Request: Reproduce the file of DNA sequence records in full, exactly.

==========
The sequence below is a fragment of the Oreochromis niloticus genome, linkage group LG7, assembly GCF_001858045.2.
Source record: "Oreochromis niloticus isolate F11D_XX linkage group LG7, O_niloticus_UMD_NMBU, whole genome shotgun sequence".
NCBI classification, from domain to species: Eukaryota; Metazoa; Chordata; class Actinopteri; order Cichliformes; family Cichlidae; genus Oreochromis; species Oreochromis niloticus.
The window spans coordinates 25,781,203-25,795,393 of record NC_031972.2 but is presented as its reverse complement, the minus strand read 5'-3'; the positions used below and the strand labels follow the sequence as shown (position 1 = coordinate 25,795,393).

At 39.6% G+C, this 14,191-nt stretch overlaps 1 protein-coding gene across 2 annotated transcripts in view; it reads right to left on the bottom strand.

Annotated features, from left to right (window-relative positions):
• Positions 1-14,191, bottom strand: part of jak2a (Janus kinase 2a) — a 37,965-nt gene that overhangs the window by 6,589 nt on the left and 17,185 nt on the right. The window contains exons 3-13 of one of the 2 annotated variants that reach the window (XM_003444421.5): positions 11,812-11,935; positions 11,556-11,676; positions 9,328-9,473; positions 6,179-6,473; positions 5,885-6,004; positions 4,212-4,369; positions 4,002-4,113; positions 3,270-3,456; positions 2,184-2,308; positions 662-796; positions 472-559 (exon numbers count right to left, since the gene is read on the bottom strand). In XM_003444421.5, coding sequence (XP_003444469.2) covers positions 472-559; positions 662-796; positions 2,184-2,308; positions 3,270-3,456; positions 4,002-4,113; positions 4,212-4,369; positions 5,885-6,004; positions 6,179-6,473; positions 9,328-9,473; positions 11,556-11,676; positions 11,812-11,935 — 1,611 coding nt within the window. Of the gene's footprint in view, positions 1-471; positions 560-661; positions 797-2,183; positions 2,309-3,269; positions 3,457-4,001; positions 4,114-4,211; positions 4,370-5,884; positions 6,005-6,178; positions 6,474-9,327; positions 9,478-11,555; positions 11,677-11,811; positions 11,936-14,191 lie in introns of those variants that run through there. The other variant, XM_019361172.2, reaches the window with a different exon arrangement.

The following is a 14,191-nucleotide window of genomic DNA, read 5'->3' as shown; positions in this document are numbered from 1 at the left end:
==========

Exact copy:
The sequence below is a fragment of the Oreochromis niloticus genome, linkage group LG7, assembly GCF_001858045.2.
Source record: "Oreochromis niloticus isolate F11D_XX linkage group LG7, O_niloticus_UMD_NMBU, whole genome shotgun sequence".
NCBI classification, from domain to species: Eukaryota; Metazoa; Chordata; class Actinopteri; order Cichliformes; family Cichlidae; genus Oreochromis; species Oreochromis niloticus.
The window spans coordinates 25,781,203-25,795,393 of record NC_031972.2 but is presented as its reverse complement, the minus strand read 5'-3'; the positions used below and the strand labels follow the sequence as shown (position 1 = coordinate 25,795,393).

At 39.6% G+C, this 14,191-nt stretch overlaps 1 protein-coding gene across 2 annotated transcripts in view; it reads right to left on the bottom strand.

Annotated features, from left to right (window-relative positions):
• Positions 1-14,191, bottom strand: part of jak2a (Janus kinase 2a) — a 37,965-nt gene that overhangs the window by 6,589 nt on the left and 17,185 nt on the right. The window contains exons 3-13 of one of the 2 annotated variants that reach the window (XM_003444421.5): positions 11,812-11,935; positions 11,556-11,676; positions 9,328-9,473; positions 6,179-6,473; positions 5,885-6,004; positions 4,212-4,369; positions 4,002-4,113; positions 3,270-3,456; positions 2,184-2,308; positions 662-796; positions 472-559 (exon numbers count right to left, since the gene is read on the bottom strand). In XM_003444421.5, coding sequence (XP_003444469.2) covers positions 472-559; positions 662-796; positions 2,184-2,308; positions 3,270-3,456; positions 4,002-4,113; positions 4,212-4,369; positions 5,885-6,004; positions 6,179-6,473; positions 9,328-9,473; positions 11,556-11,676; positions 11,812-11,935 — 1,611 coding nt within the window. Of the gene's footprint in view, positions 1-471; positions 560-661; positions 797-2,183; positions 2,309-3,269; positions 3,457-4,001; positions 4,114-4,211; positions 4,370-5,884; positions 6,005-6,178; positions 6,474-9,327; positions 9,478-11,555; positions 11,677-11,811; positions 11,936-14,191 lie in introns of those variants that run through there. The other variant, XM_019361172.2, reaches the window with a different exon arrangement.

The following is a 14,191-nucleotide window of genomic DNA, read 5'->3' as shown; positions in this document are numbered from 1 at the left end: